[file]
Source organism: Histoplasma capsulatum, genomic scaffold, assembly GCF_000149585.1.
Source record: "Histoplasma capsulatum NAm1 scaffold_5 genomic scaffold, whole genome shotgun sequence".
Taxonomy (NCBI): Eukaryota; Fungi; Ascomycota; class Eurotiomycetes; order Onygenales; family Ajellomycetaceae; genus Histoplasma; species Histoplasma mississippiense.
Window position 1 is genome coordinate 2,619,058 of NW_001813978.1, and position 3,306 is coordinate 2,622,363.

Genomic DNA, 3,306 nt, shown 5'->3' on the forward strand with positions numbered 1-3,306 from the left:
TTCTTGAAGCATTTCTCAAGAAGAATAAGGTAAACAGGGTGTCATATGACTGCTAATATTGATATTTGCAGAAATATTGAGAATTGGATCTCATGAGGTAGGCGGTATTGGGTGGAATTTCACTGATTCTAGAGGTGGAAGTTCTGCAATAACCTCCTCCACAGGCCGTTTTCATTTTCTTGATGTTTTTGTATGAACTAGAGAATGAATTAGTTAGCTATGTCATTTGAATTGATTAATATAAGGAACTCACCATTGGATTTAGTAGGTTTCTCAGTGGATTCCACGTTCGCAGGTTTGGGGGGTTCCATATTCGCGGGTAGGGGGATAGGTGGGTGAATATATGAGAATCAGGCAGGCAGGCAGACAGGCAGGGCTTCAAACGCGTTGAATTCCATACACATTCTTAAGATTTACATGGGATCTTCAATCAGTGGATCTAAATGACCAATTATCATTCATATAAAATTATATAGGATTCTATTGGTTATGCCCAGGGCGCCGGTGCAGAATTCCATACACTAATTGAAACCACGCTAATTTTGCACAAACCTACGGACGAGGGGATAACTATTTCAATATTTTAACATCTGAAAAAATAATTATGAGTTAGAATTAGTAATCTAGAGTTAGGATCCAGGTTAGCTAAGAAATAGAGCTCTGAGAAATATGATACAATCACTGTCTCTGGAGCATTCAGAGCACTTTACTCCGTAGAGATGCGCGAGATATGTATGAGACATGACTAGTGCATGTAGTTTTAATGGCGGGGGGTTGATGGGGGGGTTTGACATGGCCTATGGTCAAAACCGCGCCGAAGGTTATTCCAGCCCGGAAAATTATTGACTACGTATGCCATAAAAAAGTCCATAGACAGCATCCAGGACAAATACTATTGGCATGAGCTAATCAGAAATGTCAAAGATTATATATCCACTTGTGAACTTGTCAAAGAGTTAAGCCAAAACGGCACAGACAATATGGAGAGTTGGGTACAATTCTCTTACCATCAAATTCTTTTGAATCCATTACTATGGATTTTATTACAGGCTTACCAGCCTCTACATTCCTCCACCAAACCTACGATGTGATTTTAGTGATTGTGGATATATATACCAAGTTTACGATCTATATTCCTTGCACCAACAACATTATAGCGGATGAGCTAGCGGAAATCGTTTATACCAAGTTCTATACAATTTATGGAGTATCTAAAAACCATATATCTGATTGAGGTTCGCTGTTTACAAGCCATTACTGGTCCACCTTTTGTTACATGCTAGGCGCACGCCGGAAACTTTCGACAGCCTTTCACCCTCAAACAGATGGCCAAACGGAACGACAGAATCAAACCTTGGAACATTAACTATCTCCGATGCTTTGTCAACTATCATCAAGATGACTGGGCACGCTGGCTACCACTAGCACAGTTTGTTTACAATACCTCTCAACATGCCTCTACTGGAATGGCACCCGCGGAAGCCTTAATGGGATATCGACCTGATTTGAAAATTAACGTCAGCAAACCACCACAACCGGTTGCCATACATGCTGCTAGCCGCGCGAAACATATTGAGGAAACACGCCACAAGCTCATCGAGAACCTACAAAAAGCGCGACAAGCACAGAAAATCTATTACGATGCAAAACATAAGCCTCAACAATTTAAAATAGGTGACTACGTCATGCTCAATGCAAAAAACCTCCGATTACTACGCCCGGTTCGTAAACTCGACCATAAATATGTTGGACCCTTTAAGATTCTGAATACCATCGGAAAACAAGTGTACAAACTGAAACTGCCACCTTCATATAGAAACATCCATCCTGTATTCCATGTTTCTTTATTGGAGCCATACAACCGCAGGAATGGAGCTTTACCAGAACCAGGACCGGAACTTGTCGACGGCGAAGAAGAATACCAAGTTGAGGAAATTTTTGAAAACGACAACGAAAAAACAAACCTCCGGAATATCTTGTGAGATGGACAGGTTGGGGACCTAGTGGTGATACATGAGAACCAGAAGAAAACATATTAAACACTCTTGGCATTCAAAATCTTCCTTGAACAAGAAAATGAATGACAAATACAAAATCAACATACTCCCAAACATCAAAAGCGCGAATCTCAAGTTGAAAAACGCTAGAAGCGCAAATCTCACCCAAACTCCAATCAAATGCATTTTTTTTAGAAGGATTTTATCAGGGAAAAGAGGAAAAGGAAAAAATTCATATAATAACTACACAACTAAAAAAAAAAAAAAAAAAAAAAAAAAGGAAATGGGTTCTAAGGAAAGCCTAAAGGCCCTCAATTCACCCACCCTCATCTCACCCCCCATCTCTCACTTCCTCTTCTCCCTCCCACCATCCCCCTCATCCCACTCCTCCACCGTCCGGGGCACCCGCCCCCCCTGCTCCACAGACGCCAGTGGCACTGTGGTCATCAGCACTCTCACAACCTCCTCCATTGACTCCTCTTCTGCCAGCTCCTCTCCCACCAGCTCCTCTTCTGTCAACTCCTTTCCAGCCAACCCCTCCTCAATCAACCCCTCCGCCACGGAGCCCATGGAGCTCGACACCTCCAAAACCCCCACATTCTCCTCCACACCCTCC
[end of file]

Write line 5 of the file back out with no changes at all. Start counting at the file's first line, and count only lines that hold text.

Genomic DNA, 3,306 nt, shown 5'->3' on the forward strand with positions numbered 1-3,306 from the left: